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1925, John J. Earley. 4500 Annapolis Rd.
  • (Carol M. Highsmith Archive, Prints and Photographs Division, Library of Congress)

The Prince George’s County World War I memorial takes the striking form of a forty-foot tall Latin cross fashioned from exposed aggregate concrete panels. A local American Legion post sponsored the project and dedicated the memorial on July 12, 1925. Local concrete innovator Earley designed and constructed the memorial using his patented method of creating precast panels incorporating colorful exposed aggregate mosaics. Earley’s concrete construction appears in projects around the country and in the Washington area at the Justice Department, Meridian Hill Park, and the Polychrome Houses. The Peace Cross, which features the American Legion symbol at its center, also served as the starting point of the new National Defense Highway between Bladensburg and Annapolis. The memorial was the subject of a 2019 U.S. Supreme Court decision allowing it to remain over the objections of the American Humanist Association, which filed a federal lawsuit objecting to the presence of religious symbolism on what is now public property.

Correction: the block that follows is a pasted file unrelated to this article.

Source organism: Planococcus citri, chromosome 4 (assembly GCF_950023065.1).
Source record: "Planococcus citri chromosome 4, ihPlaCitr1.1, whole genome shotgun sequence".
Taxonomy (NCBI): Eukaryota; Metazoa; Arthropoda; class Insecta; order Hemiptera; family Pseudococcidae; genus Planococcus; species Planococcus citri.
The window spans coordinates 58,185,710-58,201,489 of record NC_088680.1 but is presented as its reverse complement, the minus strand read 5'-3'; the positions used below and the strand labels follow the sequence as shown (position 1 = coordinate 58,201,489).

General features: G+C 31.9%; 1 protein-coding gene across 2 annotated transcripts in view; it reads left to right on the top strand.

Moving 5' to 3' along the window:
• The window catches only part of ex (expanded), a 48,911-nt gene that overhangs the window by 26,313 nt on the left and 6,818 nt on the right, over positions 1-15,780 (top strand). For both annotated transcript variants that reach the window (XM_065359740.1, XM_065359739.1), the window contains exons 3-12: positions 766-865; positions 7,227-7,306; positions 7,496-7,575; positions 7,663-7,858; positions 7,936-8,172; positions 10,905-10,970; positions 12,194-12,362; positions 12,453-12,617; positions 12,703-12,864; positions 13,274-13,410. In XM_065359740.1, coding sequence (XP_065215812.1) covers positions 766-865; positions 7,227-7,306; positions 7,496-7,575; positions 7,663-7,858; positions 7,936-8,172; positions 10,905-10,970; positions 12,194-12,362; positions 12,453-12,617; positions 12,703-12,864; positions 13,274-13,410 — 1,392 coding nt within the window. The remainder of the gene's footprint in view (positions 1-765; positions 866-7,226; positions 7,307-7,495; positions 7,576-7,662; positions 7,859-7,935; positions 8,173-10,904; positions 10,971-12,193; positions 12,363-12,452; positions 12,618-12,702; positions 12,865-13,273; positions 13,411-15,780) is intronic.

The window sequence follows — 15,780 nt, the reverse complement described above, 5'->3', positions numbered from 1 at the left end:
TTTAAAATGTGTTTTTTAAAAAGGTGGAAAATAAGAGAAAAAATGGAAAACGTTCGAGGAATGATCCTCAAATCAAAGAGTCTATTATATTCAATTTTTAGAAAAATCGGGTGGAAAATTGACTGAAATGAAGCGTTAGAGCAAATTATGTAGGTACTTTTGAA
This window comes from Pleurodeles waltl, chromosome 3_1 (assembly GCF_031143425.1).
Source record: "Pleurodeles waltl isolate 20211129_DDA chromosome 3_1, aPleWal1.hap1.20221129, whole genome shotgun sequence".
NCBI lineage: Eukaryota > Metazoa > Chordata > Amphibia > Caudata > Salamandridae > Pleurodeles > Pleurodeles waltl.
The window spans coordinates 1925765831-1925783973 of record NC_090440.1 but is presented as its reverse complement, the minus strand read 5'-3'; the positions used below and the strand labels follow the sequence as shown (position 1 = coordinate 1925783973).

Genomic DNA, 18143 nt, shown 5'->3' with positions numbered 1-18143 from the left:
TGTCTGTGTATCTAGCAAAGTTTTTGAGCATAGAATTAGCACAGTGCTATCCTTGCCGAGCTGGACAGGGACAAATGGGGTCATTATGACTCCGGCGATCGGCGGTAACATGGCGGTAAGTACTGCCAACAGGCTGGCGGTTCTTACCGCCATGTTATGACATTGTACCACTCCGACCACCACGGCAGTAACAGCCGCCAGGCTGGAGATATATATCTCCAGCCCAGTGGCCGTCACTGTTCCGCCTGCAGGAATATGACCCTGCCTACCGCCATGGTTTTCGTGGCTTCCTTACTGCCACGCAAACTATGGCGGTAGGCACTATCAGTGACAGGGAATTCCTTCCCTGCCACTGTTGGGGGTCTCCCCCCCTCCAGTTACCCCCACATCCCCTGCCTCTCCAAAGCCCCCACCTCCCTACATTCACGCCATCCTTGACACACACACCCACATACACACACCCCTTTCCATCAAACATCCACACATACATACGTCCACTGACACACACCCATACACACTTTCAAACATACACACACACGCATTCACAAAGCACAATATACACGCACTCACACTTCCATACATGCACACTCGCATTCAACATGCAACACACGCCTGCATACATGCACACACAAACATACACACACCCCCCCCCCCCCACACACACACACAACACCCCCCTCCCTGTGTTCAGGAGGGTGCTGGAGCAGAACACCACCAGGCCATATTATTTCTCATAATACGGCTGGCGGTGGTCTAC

Writing Credits

Lisa Pfueller Davidson and Catherine C. Lavoie



  • 1925


What's Nearby


Lisa Pfueller Davidson and Catherine C. Lavoie, "PEACE CROSS", [Baltimore, Maryland], SAH Archipedia, eds. Gabrielle Esperdy and Karen Kingsley, Charlottesville: UVaP, 2012—,

Print Source

Buildings of Maryland, Lisa Pfueller Davidson and Catherine C. Lavoie. Charlottesville: University of Virginia Press, 2022, 297-297.

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